"The authors concluded that common fabric materials may provide a low level of protection against neoparticles, including the size ranges of virus-containing particles in exhaled breath," Besser and Fischhoff's memo said. 

Another experiment by doctors in the UK cited in the paper tested the effectiveness of three types of masks in reducing emissions from a simulation dummy that produced "exhalations." That experiment found that cloth masks reduced emitted particles, or "leakage," by just one-fifth, compared to surgical masks, which reduced emitted particles by half, and N95-equivalent masks, which reduced emitted particles by roughly two-thirds. 

"Our findings suggest that a homemade mask should only be considered as a last resort to prevent droplet transmission from infected individuals, but it would be better than no protection," that study concluded

Overall, the doctors wrote in their memo that "the available evidence is inconclusive about the degree to which homemade fabric masks may suppress spread of infection from the wearer to others." Moreover, the research memo says it's unclear whether face coverings will remind people to implement other safeguards, including social distancing, or make people more complacent and comfortable interacting, which would be a negative effect. 

Just last week, the CDC issued guidance recommending Americans wear masks, including homemade masks, in public. Surgeon General Jerome Adams filmed a video of himself showing Americans how they can make their own homemade face coverings. 

"It is critical to emphasize that maintaining 6-feet social distancing remains important to slowing the spread of the virus," the CDC says on its website. "CDC is additionally advising the use of simple cloth face coverings to slow the spread of the virus and help people who may have the virus and do not know it from transmitting it to others. Cloth face coverings fashioned from household items or made at home from common materials at low cost can be used as an additional, voluntary public health measure."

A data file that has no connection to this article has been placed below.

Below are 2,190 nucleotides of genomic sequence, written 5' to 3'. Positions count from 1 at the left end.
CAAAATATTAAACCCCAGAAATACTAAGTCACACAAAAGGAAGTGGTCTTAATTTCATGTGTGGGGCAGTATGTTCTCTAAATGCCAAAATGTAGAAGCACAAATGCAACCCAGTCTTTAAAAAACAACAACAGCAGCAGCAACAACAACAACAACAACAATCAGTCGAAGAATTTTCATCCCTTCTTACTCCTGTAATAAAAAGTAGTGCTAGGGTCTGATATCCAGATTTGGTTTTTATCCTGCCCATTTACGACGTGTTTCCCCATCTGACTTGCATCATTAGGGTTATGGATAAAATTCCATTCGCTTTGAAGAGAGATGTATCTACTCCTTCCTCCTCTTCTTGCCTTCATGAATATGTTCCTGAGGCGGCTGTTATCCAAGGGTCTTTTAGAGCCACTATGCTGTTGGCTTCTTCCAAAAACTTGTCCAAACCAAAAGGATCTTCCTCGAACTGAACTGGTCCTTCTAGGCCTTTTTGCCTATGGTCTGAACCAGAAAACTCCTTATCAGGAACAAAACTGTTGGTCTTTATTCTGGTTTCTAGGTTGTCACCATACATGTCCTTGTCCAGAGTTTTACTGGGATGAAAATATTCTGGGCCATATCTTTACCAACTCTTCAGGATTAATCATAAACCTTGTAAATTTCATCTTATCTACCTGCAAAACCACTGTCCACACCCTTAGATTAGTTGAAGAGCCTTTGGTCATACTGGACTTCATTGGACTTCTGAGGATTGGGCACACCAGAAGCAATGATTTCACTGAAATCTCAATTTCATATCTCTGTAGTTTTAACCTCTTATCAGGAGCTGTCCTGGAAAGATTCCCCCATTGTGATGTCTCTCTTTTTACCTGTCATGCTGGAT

Additional research is needed, the memo to the White House says. 

"Given the current Centers for Disease Control and Prevention (CDC) recommendation to wear cloth face coverings in public settings in areas of significant community-based transmission, additional research should examine the ability of the general public to produce properly fitted fabric masks when following communications and instructions."

Besser warned that any use of face coverings is meant to supplement, not replace, any of the social distancing and other mitigation measures.

"It's very important that any recommendation about masks doesn't undercut the primary recommendation around social distancing, hand washing, trying to limit touching your face, and the importance of those measures," Besser said.